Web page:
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UPDATED: UCSF Officials Monitor Worldwide Outbreak of Swine Flu

By Lisa Cisneros

UCSF Medical Center and campus officials continue to monitor national, state and local health reports following a worldwide outbreak of swine flu, including 30 confirmed human cases in California.

Swine flu is an epidemic respiratory disease of pigs caused by type A influenza virus, typically the H1N1 or H3N2 strain. Swine flu viruses do not normally infect humans, but sporadic human infections do occur. Since 2005, 12 human cases of swine flu have been detected in the United States and all patients recovered.

Take these daily actions to stay healthy.

  • Cover your nose and mouth with a tissue when you cough or sneeze. Throw the tissue in the trash after you use it.
  • Wash your hands often with soap and water, especially after you cough or sneeze. Alcohol-based hand cleaners are also effective.
  • Avoid touching your eyes, nose or mouth. Germs spread that way.
  • If you get sick, the CDC recommends that you stay home from work or school and limit contact with others to keep from infecting them.

As of 9:30 a.m. (PST) on May 4, a total of 286 cases of swine flu infection have been confirmed in the United States, according to the Centers for Disease Control and Prevention (CDC). The nation’s first and only fatality from this outbreak involved a child from Mexico who died in Texas.

The World Health Organization (WHO) on May 4 is reporting that 20 countries have officially reported 985 case of the HINI flu infection. The WHO has maintained the worldwide pandemic alert level at Phase 5, which indicates a “strong signal that a pandemic is imminent.”

UCSF has activated its Hospital Command Center and the campus Emergency Operations Center in response to the WHO’s pandemic alert level. Campus and medical center officials are conferring daily to address UCSF’s preparation and response to the outbreak. UCSF Today will continue to issue updates on the swine flu outbreak as necessary.

The CDC is posting regular updates on its website.

Currently, no cases of swine flu have been reported at UCSF, according to Amy D. Nichols, RN, director of Hospital Epidemiology and Infection Control at UCSF Medical Center.

If a patient with flu-like symptoms presents to UCSF, clinicians are asked to follow the directions for specimen collection and submission to the San Francisco Department of Public Health lab and to notify UCSF Infection Control by calling the pager number 415/443-2644. Health alerts, advisories and updates are available on the San Francisco Communicable Disease Health alert webpage.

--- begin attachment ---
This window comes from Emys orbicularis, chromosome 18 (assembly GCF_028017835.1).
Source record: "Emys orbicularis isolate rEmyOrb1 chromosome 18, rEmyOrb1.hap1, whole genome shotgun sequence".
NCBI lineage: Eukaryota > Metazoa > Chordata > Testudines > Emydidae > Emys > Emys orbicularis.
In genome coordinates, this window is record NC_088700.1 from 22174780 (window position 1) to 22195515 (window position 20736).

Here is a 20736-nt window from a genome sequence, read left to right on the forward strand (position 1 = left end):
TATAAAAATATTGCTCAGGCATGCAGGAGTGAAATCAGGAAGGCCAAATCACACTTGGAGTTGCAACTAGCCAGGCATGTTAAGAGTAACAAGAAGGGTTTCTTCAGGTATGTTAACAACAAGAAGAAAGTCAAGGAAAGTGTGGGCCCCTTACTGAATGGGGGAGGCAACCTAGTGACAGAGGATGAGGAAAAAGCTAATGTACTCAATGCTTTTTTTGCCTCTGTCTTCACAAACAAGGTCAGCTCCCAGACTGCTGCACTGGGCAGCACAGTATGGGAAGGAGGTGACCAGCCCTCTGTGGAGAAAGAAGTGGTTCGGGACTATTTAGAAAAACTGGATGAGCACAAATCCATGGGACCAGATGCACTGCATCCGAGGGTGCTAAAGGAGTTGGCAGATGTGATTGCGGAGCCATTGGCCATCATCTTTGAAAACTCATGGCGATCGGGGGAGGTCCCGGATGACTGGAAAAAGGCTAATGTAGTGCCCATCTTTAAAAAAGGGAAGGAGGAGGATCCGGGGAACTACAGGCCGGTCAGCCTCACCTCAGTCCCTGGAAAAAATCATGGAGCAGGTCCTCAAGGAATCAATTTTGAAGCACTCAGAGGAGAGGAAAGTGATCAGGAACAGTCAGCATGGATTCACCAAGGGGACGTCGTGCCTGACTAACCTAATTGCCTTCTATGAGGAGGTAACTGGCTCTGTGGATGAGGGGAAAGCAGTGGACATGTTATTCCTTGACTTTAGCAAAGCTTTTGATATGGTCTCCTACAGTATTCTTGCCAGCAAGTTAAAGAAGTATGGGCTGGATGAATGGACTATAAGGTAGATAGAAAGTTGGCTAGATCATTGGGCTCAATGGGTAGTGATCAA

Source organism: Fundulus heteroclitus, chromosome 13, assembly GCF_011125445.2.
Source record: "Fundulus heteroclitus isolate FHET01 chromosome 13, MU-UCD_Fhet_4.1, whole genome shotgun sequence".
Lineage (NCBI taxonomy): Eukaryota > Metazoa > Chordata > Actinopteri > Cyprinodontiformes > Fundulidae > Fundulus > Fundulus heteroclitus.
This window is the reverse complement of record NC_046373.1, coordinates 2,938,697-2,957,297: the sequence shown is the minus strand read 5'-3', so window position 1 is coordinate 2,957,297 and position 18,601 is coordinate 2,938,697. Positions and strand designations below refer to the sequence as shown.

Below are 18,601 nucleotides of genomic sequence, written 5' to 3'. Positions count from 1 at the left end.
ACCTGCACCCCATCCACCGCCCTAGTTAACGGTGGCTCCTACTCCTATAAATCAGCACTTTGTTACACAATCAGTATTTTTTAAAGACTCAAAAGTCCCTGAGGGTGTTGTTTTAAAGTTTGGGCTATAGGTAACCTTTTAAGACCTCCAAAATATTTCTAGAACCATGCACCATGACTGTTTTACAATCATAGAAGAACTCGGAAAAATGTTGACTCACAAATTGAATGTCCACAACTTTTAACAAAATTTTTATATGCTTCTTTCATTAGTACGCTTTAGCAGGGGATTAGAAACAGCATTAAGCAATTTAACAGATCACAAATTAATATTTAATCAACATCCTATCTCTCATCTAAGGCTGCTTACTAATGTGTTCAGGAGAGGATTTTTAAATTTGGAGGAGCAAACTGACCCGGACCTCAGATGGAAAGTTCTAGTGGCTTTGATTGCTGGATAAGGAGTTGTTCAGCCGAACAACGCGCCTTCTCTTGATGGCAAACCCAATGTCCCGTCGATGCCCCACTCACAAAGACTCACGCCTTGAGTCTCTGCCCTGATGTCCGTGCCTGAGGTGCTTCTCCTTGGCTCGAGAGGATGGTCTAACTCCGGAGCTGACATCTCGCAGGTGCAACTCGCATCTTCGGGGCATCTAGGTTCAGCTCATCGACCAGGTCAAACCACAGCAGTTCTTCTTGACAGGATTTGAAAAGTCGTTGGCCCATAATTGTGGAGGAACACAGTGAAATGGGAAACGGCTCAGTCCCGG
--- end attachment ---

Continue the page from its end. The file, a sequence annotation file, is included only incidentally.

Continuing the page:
Last week, Gov. Arnold Schwarzenegger declared a state of emergency in California, where probable cases of swine flu have been reported in three Bay Area counties.

Top officials of the Obama administration on Sunday held a White House briefing saying that they are responding aggressively to the outbreak on multiple fronts. Richard Besser, MD, acting director of the CDC, said that the CDC is working very closely with officials in states where human cases of swine influenza have been identified, as well as with health officials in Mexico, Canada and the World Health Organization (WHO).

The good news, Besser added, is that we’re nearing end of the flu season, in which viruses tend to be easily transmitted. But he said that every outbreak is different.

On Sunday, Secretary of the Department of Homeland Security Janet Napolitano declared a public health emergency in the United States, which is a standard operating procedure that allows funds and medications to be released in support of the public health response.

Napolitano said that the United States has 50 million antiviral drug courses in the strategic national stockpile, and that the federal government is releasing 25 percent of those courses and making them available to states where there are confirmed cases of swine flu.

The US Department of Agriculture is involved in testing livestock to ensure that there is no concern about the food supply, Napolitano said on Sunday. She pointed out that people cannot get swine flu from eating pork.

The most important precaution that people can take to avoid getting the flu is practicing proper hygiene practices, including regular hand washing and covering the mouth when coughing. People who have flu-like symptoms should not go to work or school.

For UCSF Human Resource FAQ on communicable disease emergencies, go to the UCSF HR website.

Related Links:

UCSF Infectious Disease Expert Answers Questions About Swine Flu
UCSF Science Cafe, April 27, 2009

San Francisco Communicable Disease Control and Prevention

Swine Influenza (Flu)
Centers for Disease Control and Prevention